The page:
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FROM 'ALARM WATCH' TO 'ZODIAC'...
The following pages are a glossary of terms associated with horology, watches and watchmaking. Please click on one of the links or glossary terms below to learn more about them. Most of the terms are enhanced with detailed imagery. If you would like us to list any other words that you think may be helpful, please contact me direct firstname.lastname@example.org. We will update the glossary frequently.
T – WATCH WORDS
Tachometer or Tachymeter
A scale on the dial, flange, or bezel (as in the case of our C70 British Racing Green series) of a chronograph that, in conjunction with the second hand, gives the speed of a moving object. A tachymeter takes a value determined in less than a minute and converts it into miles or kilometres per hour. For example, the wearer could measure the time it takes a car to pass between two mile markers on a road. When the car passes the second marker, the second hand will be pointing to the car’s speed in miles per hour on the tachometric scale.
Quartz watches split time by exploiting the electromechanical phenomenon known as Piezoelectricity. When a continuous electrical current runs through it, the quartz crystal starts resonating at a constant frequency. Crystal oscillators for watches are manufactured to vibrate at 215Hz (32,768 Hz), a frequency that will then be halved 16 consecutive times by a processor to obtain the second (unit of time). The problem with quartz crystals is that they are easily affected by temperature: they tend to vibrate faster in heat and slower in cold. As a consequence, quartz watch can have between -10 to +15 sec. variations per month. Bearing in mind that mechanical watches can variate by -10 to + 15 sec. per day, the quartz oscillator is still far more accurate than the anchor escapement found in mechanical watches. The solution ETA engineers found was to add a thermometer that constantly feeds information to the processor, allowing it to compensate for errors caused by temperature. As a consequence, movements using this technology can be accurate to -10 to +15 sec. per year. This move by Christopher Ward to use a super-accurate quartz movement and to get it certified shows their commitment to using the best movements available for their timepieces.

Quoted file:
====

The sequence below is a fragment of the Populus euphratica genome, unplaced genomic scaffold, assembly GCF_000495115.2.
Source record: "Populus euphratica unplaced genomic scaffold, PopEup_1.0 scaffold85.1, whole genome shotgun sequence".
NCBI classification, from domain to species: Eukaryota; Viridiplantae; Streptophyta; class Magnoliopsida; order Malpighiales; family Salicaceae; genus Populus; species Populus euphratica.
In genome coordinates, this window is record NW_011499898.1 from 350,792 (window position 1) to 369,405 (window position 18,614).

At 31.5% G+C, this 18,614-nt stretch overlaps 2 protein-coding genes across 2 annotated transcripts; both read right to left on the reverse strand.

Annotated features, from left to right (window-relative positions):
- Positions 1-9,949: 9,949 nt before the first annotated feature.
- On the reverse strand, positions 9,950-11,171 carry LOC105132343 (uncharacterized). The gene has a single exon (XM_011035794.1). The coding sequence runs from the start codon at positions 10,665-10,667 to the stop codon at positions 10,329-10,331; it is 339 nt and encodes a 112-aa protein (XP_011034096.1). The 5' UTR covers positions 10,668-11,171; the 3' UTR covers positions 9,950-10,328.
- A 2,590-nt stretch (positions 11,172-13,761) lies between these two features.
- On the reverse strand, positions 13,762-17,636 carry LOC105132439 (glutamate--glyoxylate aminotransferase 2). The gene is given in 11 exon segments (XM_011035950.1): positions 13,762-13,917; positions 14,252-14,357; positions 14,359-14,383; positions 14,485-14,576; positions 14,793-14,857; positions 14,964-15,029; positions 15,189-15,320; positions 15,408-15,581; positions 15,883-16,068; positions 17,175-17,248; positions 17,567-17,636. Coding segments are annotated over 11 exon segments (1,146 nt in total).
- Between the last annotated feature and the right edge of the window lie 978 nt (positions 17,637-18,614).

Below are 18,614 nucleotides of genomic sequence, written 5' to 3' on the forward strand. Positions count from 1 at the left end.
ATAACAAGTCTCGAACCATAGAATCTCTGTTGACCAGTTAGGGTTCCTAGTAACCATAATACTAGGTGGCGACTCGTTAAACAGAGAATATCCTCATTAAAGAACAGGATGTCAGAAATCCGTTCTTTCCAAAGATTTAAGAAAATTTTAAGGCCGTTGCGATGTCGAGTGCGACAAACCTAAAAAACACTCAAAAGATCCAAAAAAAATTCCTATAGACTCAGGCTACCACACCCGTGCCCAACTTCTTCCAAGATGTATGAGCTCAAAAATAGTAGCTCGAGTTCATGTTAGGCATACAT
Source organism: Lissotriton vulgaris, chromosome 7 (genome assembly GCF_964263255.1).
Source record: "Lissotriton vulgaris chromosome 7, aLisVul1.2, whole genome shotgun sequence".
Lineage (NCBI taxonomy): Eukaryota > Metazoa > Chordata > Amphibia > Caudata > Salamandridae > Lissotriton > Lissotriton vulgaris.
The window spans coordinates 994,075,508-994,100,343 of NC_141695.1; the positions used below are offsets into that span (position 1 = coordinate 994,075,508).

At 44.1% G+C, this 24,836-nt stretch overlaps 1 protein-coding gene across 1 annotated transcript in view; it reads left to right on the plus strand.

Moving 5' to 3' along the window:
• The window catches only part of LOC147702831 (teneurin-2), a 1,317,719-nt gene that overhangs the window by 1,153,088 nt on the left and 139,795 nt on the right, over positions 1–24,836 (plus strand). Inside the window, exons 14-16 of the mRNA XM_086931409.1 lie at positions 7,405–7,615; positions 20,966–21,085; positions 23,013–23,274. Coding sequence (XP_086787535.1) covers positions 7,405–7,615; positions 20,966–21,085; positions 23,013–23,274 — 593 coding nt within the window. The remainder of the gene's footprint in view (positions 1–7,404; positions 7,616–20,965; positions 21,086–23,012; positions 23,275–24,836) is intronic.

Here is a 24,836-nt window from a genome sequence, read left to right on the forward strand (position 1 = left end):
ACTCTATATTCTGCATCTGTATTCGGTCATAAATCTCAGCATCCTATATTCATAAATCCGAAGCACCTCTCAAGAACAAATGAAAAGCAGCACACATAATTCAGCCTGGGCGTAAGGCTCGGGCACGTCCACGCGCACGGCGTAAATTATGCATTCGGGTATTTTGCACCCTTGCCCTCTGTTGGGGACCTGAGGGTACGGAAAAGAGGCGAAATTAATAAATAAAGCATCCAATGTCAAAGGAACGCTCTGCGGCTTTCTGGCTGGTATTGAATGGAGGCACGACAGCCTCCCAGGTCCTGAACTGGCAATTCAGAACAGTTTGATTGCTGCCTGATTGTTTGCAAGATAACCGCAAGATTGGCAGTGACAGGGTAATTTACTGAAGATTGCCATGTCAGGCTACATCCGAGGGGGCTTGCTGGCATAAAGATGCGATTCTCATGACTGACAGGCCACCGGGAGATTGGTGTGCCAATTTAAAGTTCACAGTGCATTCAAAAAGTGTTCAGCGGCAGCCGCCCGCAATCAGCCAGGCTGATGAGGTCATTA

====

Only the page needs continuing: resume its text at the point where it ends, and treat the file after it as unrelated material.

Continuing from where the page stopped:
The 24 equal zones into which the surface of the Earth is conventionally divided, each limited by two meridians. The distance between two adjacent zones is 15º or 1 hour. Each country adopts the time of its zone, except for countries with more than one zone. The universal standard time is that of the zero zone, the axis of which is the Greenwich meridian.
Titanium is an environmentally friendly, natural metal that is 40% stronger and 30% lighter than stainless steel. It is hypoallergenic because it is nickel-free. It is perfect for water sport enthusiasts as it is extremely resistant to salt water and other forms of corrosion and able to withstand extreme temperatures. Many titanium watches are further enhanced with a glass coating for increased scratch resistance.
Particular shape of a watchcase, imitating the profile of a barrel, i.e. with straight, shorter, horizontal sides and curved, longer, vertical sides.
The Christopher Ward retro-styled Tonneau Suisse women’s watch.
A technically demanding device invented by Abraham Louis Breguet in 1801 to compensate for the interference of gravity on the balance of a pocket watch, thus improving its rate. In a tourbillon (from the French word for whirlwind), the entire escapement is mounted on an epicyclic train in a “cage” and rotated completely on its axis over regular periods of time, usually once a minute. This superb horological highlight, whilst being completely unnecessary for a wristwatch, is seen as a sign of technological know-how in the modern era. One day we may decide to commission our own CW tourbillon and have had early conversations with a bespoke manufacture of haute horologie. Watch this space.
An assembled tourbillon, clearly showing balance wheel, pallet fork and escape wheel.
Slightly radioactive material that collects light energy and is used to coat hands, numerals, and hour markers on watch dials in order to make reading the time in the dark possible. Watches bearing tritium must be marked as such, with the letter T on the dial near 6 o'clock. It is gradually being replaced by nonradioactive materials such as Superluminova and Traser due to medical misgivings and expected governmental regulation of its use.
A term use to indicate that a watch has both "silver" and "gold" tone color which may or may not be genuine gold or silver.
The C9 Harrison Jumping Hour MKII Limited Edition watch with 18ct solid rose gold bezel and 316L stainless steel case.